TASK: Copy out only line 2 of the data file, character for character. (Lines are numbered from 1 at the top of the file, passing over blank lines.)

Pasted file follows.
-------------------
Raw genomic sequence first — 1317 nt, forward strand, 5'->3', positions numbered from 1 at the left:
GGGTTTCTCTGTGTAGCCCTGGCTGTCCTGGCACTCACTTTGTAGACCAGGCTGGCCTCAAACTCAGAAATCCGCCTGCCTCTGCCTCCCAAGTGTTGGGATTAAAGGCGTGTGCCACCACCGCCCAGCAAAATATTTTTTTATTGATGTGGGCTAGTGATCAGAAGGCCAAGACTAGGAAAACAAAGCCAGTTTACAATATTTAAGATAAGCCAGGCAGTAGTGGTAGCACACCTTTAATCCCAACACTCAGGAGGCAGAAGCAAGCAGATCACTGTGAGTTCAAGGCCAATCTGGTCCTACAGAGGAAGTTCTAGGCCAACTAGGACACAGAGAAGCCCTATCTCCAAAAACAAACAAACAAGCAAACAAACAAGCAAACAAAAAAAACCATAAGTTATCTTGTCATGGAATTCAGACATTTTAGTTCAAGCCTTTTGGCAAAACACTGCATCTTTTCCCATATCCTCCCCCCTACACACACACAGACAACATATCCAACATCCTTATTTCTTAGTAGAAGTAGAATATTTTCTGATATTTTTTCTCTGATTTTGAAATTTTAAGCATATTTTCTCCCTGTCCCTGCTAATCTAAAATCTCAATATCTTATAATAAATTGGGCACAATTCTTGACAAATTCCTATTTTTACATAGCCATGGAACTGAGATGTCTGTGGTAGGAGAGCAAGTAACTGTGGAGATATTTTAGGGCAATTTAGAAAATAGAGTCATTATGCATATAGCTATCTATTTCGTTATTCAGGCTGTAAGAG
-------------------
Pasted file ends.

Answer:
GGGTTTCTCTGTGTAGCCCTGGCTGTCCTGGCACTCACTTTGTAGACCAGGCTGGCCTCAAACTCAGAAATCCGCCTGCCTCTGCCTCCCAAGTGTTGGGATTAAAGGCGTGTGCCACCACCGCCCAGCAAAATATTTTTTTATTGATGTGGGCTAGTGATCAGAAGGCCAAGACTAGGAAAACAAAGCCAGTTTACAATATTTAAGATAAGCCAGGCAGTAGTGGTAGCACACCTTTAATCCCAACACTCAGGAGGCAGAAGCAAGCAGATCACTGTGAGTTCAAGGCCAATCTGGTCCTACAGAGGAAGTTCTAGGCCAACTAGGACACAGAGAAGCCCTATCTCCAAAAACAAACAAACAAGCAAACAAACAAGCAAACAAAAAAAACCATAAGTTATCTTGTCATGGAATTCAGACATTTTAGTTCAAGCCTTTTGGCAAAACACTGCATCTTTTCCCATATCCTCCCCCCTACACACACACAGACAACATATCCAACATCCTTATTTCTTAGTAGAAGTAGAATATTTTCTGATATTTTTTCTCTGATTTTGAAATTTTAAGCATATTTTCTCCCTGTCCCTGCTAATCTAAAATCTCAATATCTTATAATAAATTGGGCACAATTCTTGACAAATTCCTATTTTTACATAGCCATGGAACTGAGATGTCTGTGGTAGGAGAGCAAGTAACTGTGGAGATATTTTAGGGCAATTTAGAAAATAGAGTCATTATGCATATAGCTATCTATTTCGTTATTCAGGCTGTAAGAG